The Bomber Dog
Dover 1944: World War 2 is at its height. One night, after a bombing raid, a young Alsatian dog rescues his friend, a spaniel, and drags her to safety. He is found by Nathan, who is about to join up. The dog is homeless and ownerless and Nathan, impressed by his courage in rescuing his friend, names him Grey and takes him to the War Dog Training School. Nathan will train as a paratrooper and Grey will be his paradog. They will be dropped over occupied France.
Grey loves Nathan and learning, but the parachute drop, shortly before D-Day, is a disaster. They become separated. How can Grey, now on his own, find Nathan again? And how can he keep safe and alive when war is raging all around him?
I love the way that Megan Rix gives us a dog’s eye view of the world; the importance of smell, for example, and Grey’s natural curiosity about other creatures he meets, from goats and chickens to old Elijah, a traveller living in a bombed-out plane on the French sand dunes. Elijah looks after Grey when he is hurt by shrapnel, and, later, plays his fiddle to soothe him. Grey’s life will touch a number of people, English, French and German, and bring out the best in all of them.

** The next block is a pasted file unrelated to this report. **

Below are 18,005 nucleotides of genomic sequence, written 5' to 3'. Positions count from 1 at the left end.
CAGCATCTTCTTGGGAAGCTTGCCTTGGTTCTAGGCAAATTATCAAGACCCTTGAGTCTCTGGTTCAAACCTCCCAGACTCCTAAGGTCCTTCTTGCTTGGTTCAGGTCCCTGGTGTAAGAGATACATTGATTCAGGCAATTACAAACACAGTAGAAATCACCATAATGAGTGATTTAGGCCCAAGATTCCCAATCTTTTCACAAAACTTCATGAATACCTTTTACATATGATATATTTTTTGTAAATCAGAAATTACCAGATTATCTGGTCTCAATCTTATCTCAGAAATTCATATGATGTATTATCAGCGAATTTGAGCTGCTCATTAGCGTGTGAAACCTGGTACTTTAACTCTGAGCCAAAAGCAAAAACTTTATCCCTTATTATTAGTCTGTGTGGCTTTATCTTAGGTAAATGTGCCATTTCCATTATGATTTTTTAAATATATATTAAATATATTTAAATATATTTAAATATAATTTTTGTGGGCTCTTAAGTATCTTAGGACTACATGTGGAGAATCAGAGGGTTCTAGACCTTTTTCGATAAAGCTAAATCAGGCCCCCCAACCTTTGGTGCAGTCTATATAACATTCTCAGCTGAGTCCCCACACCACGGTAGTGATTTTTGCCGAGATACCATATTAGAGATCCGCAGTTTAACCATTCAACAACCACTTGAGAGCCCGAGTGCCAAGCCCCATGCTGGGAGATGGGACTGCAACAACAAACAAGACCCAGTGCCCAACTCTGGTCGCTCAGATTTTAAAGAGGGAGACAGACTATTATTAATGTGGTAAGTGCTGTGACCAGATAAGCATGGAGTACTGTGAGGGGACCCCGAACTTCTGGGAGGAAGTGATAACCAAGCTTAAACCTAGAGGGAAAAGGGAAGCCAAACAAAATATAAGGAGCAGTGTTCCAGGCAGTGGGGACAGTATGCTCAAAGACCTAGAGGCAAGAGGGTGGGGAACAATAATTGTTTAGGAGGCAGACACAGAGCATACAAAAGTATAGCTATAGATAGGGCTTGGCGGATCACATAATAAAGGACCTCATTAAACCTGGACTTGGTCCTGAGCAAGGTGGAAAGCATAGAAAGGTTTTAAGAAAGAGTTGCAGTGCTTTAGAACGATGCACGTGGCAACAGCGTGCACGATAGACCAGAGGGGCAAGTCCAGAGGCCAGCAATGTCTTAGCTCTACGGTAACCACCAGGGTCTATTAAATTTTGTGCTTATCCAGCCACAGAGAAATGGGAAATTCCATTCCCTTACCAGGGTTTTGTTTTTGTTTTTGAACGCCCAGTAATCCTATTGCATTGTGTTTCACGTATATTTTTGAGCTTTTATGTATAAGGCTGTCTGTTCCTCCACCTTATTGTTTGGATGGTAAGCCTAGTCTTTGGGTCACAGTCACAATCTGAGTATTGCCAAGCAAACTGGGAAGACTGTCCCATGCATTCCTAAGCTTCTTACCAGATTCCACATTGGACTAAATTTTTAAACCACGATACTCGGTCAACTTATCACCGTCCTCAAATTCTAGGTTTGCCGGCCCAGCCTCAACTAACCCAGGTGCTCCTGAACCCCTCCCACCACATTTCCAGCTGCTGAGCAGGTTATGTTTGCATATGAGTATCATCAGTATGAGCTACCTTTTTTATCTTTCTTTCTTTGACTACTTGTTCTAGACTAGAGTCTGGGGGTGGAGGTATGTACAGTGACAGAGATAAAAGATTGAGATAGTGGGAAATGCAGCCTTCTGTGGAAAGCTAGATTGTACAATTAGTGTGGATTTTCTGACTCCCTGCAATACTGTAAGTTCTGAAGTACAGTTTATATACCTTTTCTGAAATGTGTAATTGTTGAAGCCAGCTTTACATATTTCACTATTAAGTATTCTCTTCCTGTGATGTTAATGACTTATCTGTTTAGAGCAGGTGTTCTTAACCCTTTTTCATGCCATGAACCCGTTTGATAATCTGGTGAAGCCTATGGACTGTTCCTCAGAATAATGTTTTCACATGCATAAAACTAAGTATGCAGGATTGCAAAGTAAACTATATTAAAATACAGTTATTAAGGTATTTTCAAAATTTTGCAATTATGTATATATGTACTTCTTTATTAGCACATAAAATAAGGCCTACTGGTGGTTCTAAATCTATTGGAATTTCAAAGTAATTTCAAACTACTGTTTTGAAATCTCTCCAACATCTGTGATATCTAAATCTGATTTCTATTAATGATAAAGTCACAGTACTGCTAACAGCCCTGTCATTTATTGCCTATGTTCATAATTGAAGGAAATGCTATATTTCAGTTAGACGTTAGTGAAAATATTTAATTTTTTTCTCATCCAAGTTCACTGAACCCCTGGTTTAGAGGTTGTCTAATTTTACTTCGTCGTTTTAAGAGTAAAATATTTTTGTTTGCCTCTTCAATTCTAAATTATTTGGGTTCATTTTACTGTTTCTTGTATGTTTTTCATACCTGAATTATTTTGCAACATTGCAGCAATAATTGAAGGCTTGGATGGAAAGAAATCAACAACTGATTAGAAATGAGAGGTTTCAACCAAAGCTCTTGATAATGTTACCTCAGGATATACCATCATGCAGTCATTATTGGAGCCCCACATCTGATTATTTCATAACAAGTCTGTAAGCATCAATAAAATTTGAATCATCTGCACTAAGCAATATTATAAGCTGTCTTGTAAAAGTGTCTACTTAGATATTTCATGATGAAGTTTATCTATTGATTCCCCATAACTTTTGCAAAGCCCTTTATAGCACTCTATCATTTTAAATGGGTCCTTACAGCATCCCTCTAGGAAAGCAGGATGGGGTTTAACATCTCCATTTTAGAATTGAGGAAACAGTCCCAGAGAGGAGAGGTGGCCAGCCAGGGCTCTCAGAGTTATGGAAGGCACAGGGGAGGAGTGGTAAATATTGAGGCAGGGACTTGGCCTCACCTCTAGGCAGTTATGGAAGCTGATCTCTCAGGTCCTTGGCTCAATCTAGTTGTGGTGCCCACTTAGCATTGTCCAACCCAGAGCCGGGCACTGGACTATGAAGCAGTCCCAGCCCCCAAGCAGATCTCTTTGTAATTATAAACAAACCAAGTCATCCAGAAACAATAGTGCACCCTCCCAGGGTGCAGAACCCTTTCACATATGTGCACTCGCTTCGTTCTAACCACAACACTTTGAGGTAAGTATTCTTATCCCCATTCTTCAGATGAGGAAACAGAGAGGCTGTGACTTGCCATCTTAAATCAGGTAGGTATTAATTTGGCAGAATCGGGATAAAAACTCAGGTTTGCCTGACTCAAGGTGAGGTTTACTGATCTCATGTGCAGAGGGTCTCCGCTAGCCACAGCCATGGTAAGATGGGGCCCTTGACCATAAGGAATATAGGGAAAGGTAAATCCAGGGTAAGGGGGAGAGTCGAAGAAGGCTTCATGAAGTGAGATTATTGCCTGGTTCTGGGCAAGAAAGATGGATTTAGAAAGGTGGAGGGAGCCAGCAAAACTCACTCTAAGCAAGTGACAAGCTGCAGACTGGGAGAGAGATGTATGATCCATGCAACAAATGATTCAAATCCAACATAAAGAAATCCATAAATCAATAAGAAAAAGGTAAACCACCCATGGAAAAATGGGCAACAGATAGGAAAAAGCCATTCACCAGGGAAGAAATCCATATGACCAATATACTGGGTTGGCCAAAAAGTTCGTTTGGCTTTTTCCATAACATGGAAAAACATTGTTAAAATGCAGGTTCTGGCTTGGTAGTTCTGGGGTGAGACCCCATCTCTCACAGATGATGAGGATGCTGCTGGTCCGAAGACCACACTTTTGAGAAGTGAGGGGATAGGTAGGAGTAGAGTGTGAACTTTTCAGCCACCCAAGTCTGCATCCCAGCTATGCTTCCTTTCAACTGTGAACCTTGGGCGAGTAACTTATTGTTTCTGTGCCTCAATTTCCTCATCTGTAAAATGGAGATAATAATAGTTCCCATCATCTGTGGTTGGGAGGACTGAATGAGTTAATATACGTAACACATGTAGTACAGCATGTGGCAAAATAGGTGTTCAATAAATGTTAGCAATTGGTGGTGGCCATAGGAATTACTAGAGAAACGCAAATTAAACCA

My one niggle is the time it takes for Grey’s story to get going. Do we really need a first chapter about Sabine in France hiding a puppy from the Germans? Readers naturally identify with the first characters they meet. They don’t expect them to disappear for over 180 pages, leaving them to start again with Grey. However, I enjoyed learning about the War Dog Training School and the important part played by dogs in the Allied victory. Children of 9+ should love this book.
I thought that this book was amazing because it was so real and lifelike, that when I was reading it, I could imagine myself being Grey and jumping off that plane. Throughout, I wished I could have a German Shepherd dog because Grey was so kind, loving and brave. If this was a real story, I would definitely choose Grey to be a paratrooper dog. I loved how Nathan was always in the story too and not being left out – their relationship is startlingly well-developed. From the first moment they meet they are perfectly in tune. If I had to rate this book, I would give it 10 out of 10, and the ages that I think should read it are 9-15, because it so real that I think my older brother would love this book too.
Louis McNulty, aged 10